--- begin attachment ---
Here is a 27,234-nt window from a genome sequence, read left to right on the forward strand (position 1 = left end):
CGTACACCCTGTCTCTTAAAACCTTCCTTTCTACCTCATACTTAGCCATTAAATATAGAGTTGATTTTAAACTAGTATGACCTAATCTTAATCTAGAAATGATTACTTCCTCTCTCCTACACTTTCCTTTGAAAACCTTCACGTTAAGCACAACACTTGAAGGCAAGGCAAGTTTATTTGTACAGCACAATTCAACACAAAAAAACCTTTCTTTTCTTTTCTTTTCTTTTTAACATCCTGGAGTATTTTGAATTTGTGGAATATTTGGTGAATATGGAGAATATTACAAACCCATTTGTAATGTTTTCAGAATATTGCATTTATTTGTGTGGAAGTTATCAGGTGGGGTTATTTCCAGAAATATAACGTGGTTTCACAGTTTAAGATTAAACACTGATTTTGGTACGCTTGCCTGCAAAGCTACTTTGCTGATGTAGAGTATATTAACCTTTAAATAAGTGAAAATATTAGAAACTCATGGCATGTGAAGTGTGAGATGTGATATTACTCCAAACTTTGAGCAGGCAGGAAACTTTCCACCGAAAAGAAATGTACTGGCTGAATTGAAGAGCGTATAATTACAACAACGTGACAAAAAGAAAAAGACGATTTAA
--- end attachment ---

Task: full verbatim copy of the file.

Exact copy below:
Here is a 27,234-nt window from a genome sequence, read left to right on the forward strand (position 1 = left end):
CGTACACCCTGTCTCTTAAAACCTTCCTTTCTACCTCATACTTAGCCATTAAATATAGAGTTGATTTTAAACTAGTATGACCTAATCTTAATCTAGAAATGATTACTTCCTCTCTCCTACACTTTCCTTTGAAAACCTTCACGTTAAGCACAACACTTGAAGGCAAGGCAAGTTTATTTGTACAGCACAATTCAACACAAAAAAACCTTTCTTTTCTTTTCTTTTCTTTTTAACATCCTGGAGTATTTTGAATTTGTGGAATATTTGGTGAATATGGAGAATATTACAAACCCATTTGTAATGTTTTCAGAATATTGCATTTATTTGTGTGGAAGTTATCAGGTGGGGTTATTTCCAGAAATATAACGTGGTTTCACAGTTTAAGATTAAACACTGATTTTGGTACGCTTGCCTGCAAAGCTACTTTGCTGATGTAGAGTATATTAACCTTTAAATAAGTGAAAATATTAGAAACTCATGGCATGTGAAGTGTGAGATGTGATATTACTCCAAACTTTGAGCAGGCAGGAAACTTTCCACCGAAAAGAAATGTACTGGCTGAATTGAAGAGCGTATAATTACAACAACGTGACAAAAAGAAAAAGACGATTTAA